BLURRED LINES

Chanel im­presses with its third in-house move­ment, an­other per­fect match for its mod­ernist Boy.friend watch

Hong Kong Tatler - - Style | Watches -

CHANEL HAS BEEN PLAY­ING WITH GEN­DER FLU­ID­ITY FOR DECADES

hanel has cap­tured the mod­ern zeit­geist beau­ti­fully. In fact, the new Boy.friend Skele­ton Cal­i­bre 3 watch couldn’t be more on trend if it were a woke Ti­mothée Cha­la­met dressed en­tirely in mil­len­nial pink. “With the Cal­i­bre 3, we have fully em­braced gen­der flu­id­ity,” said Ni­co­las Beau, Chanel’s global head of watches, in a private pre­sen­ta­tion at Basel­world ear­lier this year un­veil­ing one of the most fash­ion­able timepieces on the mar­ket.

But while the con­cept of gen­der flu­id­ity may have cap­tured the pub­lic’s imag­i­na­tion only in the past year or two, Chanel has been play­ing to it for decades. The aes­thetic of the fash­ion house is rooted in founder Coco Chanel’s love of in­cor­po­rat­ing tra­di­tional mas­cu­line el­e­ments into del­i­cate womenswear col­lec­tions. Coco cre­ated a style in the 1920s that re­mains im­mensely pop­u­lar nearly a cen­tury later.

Last year, Chanel launched its first uni­sex hand­bag with an ad­ver­tis­ing cam­paign fea­tur­ing buzz-cut Kris­ten Ste­wart and Phar­rell Wil­liams wear­ing the same black Chanel jacket, while in 2016, the house pre­sented a gen­der­less fra­grance called Boy Chanel, which paired mas­cu­line fougère ac­cords with a bou­quet of fem­i­nine flo­ral essences.

In such com­pany, the Boy.friend Skele­ton Cal­i­bre 3 watch is a per­fect match with the house’s cur­rent aes­thetic. Ul­ti­mately, it is a woman’s watch that plays with mas­cu­line style sig­ni­fiers. The size and ar­chi­tec­ture would be bet­ter suited to your boyfriend. The watch’s plain oc­tag­o­nal case is sim­i­lar to that of the Boy.friend model in­tro­duced in 2015, but with much cleaner lines and a more ar­chi­tec­tural com­po­nent.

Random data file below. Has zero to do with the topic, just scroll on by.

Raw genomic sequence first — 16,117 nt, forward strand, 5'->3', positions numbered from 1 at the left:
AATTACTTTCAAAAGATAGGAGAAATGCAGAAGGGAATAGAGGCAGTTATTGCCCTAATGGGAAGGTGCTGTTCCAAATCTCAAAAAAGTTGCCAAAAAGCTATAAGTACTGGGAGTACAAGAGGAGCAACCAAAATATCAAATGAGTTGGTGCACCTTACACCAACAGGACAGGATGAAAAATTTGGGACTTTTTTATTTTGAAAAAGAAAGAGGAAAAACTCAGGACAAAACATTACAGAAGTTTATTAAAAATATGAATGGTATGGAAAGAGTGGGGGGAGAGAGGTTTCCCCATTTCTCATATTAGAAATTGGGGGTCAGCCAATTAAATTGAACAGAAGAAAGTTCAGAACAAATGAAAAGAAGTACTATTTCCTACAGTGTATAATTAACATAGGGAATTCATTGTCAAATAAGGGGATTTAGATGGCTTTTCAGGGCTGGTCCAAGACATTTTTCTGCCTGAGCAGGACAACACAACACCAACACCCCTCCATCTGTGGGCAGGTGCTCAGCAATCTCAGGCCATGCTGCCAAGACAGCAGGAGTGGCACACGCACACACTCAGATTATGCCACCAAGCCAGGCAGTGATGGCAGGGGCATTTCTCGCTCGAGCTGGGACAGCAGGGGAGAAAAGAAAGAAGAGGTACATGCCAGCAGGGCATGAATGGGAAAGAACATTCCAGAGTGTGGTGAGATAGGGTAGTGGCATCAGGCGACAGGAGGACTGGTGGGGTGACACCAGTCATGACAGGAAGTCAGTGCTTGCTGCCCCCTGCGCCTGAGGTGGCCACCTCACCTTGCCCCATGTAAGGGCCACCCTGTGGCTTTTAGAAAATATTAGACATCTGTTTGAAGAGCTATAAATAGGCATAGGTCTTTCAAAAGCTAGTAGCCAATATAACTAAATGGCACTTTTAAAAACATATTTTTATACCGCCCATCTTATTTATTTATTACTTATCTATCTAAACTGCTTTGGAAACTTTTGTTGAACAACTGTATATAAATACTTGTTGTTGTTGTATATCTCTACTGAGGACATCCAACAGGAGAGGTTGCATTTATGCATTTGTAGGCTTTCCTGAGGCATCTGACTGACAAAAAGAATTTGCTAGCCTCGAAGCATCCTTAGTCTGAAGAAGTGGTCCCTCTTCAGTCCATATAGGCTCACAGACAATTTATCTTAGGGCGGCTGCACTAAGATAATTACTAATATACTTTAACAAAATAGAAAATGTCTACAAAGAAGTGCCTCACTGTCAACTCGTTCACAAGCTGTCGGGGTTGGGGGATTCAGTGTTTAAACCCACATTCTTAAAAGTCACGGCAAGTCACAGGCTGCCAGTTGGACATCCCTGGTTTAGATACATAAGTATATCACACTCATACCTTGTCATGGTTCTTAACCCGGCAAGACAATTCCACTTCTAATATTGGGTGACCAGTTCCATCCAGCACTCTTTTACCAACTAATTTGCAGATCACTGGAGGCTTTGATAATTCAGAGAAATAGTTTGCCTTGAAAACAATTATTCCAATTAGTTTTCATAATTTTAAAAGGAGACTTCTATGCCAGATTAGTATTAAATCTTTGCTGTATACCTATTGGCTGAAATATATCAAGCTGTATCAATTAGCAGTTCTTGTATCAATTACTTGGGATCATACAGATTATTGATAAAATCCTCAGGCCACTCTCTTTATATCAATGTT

And yet there is some­thing in­tensely fem­i­nine about it, par­tic­u­larly in the black­ened skele­ton, which em­pha­sises the round­ness of the geo­met­ric forms within the rec­tan­gu­lar cas­ing. To add an ex­tra hint of fem­i­nin­ity, the case and bezel are made of a sparkling beige gold that looks like rose gold in cer­tain lights. The same beige-gold al­loy con­tours the edges of the more vis­i­ble black com­po­nents, a touch rem­i­nis­cent of the in­side zips of a clas­sic Chanel jacket.

These de­tails are only pos­si­ble be­cause Chanel has re­cently brought in out­side ex­per­tise so it can pro­duce move­ments in-house. This fol­lows the ex­am­ple of the métiers d’art group in its fash­ion divi­sion, which has em­braced French her­itage houses. These in­clude on­ce­house­hold names such as Michel, Le­marié, Mas­saro, Goossens, Guil­let, Mon­tex, Causse and Gérard Lognon, which each con­trib­ute to Chanel’s re­lent­less cy­cle of fash­ion sea­sons.

And now the watch world is fol­low­ing a sim­i­lar path. Ev­ery step of the con­cep­tion, de­vel­op­ment, test­ing and fabri­ca­tion of these watches has been ex­e­cuted by Chanel ex­perts at the in-house depart­ment of fine watch­mak­ing at Man­u­fac­ture G&F Châte­lain in La Chauxde-fonds, Switzer­land. The Cal­i­bre 3’s de­vel­op­ment took three years, as ex­perts fi­nessed ev­ery as­pect of the man­ual-wind­ing me­chan­i­cal move­ment to en­sure per­fec­tion. The in­tri­cacy is in­cred­i­ble, given it’s a skele­ton move­ment in which all the com­po­nents are dec­o­rated so as to be as beau­ti­ful from the front as from the back— and it’s stud­ded with an im­pres­sive 21 ru­bies.

Mak­ing move­ments is without doubt the most com­plex part of watch­mak­ing, so ac­quir­ing the ex­per­tise to cre­ate its own was the fi­nal brick in the con­struc­tion of Chanel’s watch­mak­ing mai­son. This has given the sto­ried brand the power to shape its own des­tiny—and the watch­mak­ing tastes of the women of the mod­ern world.

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